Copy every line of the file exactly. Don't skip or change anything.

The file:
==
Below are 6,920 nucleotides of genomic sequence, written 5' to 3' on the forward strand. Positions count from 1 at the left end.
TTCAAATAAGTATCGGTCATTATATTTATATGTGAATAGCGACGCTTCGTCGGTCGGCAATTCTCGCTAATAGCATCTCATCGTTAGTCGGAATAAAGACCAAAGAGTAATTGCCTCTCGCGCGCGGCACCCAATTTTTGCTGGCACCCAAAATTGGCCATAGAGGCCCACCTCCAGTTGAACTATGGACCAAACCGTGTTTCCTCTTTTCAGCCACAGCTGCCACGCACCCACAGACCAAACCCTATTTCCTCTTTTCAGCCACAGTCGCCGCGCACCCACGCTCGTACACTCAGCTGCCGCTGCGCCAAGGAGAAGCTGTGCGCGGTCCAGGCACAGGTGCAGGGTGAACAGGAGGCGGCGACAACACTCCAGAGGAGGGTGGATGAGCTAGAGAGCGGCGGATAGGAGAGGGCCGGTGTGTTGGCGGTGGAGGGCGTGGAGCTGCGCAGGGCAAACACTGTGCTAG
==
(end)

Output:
Below are 6,920 nucleotides of genomic sequence, written 5' to 3' on the forward strand. Positions count from 1 at the left end.
TTCAAATAAGTATCGGTCATTATATTTATATGTGAATAGCGACGCTTCGTCGGTCGGCAATTCTCGCTAATAGCATCTCATCGTTAGTCGGAATAAAGACCAAAGAGTAATTGCCTCTCGCGCGCGGCACCCAATTTTTGCTGGCACCCAAAATTGGCCATAGAGGCCCACCTCCAGTTGAACTATGGACCAAACCGTGTTTCCTCTTTTCAGCCACAGCTGCCACGCACCCACAGACCAAACCCTATTTCCTCTTTTCAGCCACAGTCGCCGCGCACCCACGCTCGTACACTCAGCTGCCGCTGCGCCAAGGAGAAGCTGTGCGCGGTCCAGGCACAGGTGCAGGGTGAACAGGAGGCGGCGACAACACTCCAGAGGAGGGTGGATGAGCTAGAGAGCGGCGGATAGGAGAGGGCCGGTGTGTTGGCGGTGGAGGGCGTGGAGCTGCGCAGGGCAAACACTGTGCTAG